Francis Schaeffer  (20th Century Philosopher and Xian Apologist) talked about “going where Truth leads”. That is my motto. There are some things that I will choose not to read, but these are for personal reasons and convictions that I have arrived at over time. I do, however, try to understand the framework of other people’s beliefs and honestly listen to their questions and objections to my beliefs with open ears and heart. The irony to me… is that my openness to the faith of others is due to my studies of the Christian scriptures. My journey has made me more open to seeking truth (TRUTH) than shying away from the difficult task. I don’t have answers to everything about my Christian faith, but I am not closed off to the questions or materials that would challenge me to do a double take and reflect a little longer beyond what the Church, pastors, fear of hell, or parents have told me to believe.

So… with that… My good friend John had a friend who’s relative had died. This is how I made it to the JW funeral. I was humbled to be there. Many good people mourning the loss of their friend. I was the outsider in their midst… (I did not feel dressed for the occasion, but I did have my sleeve of tattoos covered!). I walked in late (never have been in a Kingdom Hall before). It was a small but warm worship space. The room was packed, and I arrived just in time for it to start.

I looked through the memorial bulletin as some decent music was played. Soon a gentleman (pastor, elder, minister I assume) began to talk about the deceased life. The funeral was nothing out of the ordinary from my Christian/Protestant experiences except when it came to the scripture usage. The minister used the often-quoted funeral passages from Ecclesiastes, Gospel of John (John 11, not John 1 or John 14!), Psalms, and Revelation. The main theological point that was drove home was the certainty concerning the deceased destination which was the grave (Ecclesiastes was used to make this part of the case closed). The deceased was asleep awaiting the resurrection to the earthly paradise.

I think… It was kind of hard to follow. Of course, I had my own presuppositions about the JW theology concerning death, annihilation, and the revered (or coveted) 144,000 (those who actually make it to heaven). I heard the name Jehovah used at any opportunity and Jesus was only mentioned when he was caring about “Lazareth” (should be Lazarus, not sure if that was an honest mistake of combining Lazarus with Nazareth or if there is a legitimate usage of Lazareth to describe the man from Bethany (John 11). Anyways… what my main take away from this was…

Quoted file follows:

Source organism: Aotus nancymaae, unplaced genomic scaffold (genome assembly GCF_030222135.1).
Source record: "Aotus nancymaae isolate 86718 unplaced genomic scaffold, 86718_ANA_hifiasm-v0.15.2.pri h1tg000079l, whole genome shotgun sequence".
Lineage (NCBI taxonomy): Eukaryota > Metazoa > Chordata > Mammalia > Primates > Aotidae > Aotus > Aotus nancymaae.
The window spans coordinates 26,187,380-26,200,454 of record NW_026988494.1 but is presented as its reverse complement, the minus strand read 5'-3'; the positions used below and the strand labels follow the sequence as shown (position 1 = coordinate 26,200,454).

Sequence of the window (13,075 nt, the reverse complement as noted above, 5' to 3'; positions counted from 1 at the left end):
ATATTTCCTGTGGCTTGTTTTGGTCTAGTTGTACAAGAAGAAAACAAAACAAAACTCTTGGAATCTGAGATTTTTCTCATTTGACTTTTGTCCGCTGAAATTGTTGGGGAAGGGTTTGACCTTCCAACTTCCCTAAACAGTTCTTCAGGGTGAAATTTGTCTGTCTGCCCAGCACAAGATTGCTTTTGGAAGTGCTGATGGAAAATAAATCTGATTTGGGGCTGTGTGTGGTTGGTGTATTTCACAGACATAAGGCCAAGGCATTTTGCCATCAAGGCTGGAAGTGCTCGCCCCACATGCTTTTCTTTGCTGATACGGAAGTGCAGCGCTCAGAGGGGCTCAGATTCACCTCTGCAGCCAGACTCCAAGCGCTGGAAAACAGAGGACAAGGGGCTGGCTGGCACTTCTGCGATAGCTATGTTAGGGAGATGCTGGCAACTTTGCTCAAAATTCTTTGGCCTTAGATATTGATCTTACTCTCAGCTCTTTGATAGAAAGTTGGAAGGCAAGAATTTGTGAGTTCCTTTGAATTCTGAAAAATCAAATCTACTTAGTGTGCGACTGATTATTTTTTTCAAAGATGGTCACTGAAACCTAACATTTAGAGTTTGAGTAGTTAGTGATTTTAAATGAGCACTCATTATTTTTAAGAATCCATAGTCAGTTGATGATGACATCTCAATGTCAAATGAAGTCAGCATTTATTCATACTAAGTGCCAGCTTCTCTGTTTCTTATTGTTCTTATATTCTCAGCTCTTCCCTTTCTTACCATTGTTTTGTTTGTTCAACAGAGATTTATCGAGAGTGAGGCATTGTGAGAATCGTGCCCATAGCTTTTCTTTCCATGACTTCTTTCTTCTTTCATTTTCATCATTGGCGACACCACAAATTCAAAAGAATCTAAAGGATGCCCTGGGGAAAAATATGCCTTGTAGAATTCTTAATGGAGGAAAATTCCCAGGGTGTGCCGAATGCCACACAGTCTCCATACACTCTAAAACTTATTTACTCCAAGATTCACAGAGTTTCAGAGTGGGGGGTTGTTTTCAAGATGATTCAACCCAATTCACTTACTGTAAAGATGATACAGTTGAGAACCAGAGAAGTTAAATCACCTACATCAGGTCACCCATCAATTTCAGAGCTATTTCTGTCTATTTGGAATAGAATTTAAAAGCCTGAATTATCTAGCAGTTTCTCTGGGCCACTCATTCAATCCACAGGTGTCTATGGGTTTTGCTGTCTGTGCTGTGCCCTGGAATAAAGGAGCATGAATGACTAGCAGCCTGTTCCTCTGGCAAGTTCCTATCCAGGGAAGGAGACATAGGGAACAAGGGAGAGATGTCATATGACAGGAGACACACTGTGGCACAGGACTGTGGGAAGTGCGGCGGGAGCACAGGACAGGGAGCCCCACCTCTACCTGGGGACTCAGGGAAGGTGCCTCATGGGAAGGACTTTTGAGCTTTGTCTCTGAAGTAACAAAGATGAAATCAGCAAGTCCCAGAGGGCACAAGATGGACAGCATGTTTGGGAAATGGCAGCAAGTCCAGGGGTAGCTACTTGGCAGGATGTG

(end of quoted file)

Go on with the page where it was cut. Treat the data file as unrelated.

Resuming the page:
The minister did a good job of honoring the deceased’s life. Those from the congregation that showed were dressed finer than any funeral I had been to before. The elderly woman sitting next to me was incredibly faithful to try and thumb through her NWT Bible to attempt to follow along.

As I sat there in the short 30 minutes of the service, I had a lot of feelings. I reflected on the theology I was being handed. I was feeling the loss of those in the room. I also had a couple of other observations… Most Protestant funerals I have been to you don’t see many people bring their Bibles to. The usage of scripture was extensive (even if I thought the usage was misleading and furthered group think). I was forced to also reflect on the importance of what outsiders to Protestant Christian funerals feel/think when they attend. I was invigorated at rereading the theology of the Jehovah’s Witnesses.

This post is already super long… Sorry (kind of). A few of take away questions that could (and is meant to) spur further thought and contrast. These are obviously from what I believe… which I believe to be derived from Orthodox Christian beliefs:

  1. What does a JW do with the unavoidable failed predictions of the return of Christ of the late 1800’s and early 1900’s?
  2. Should an individual be only allowed to ask questions that a faith organization is comfortable answering? Should a faith organization practice strict information control? (as mentioned, I recognize that my tribe has been guilty of this too).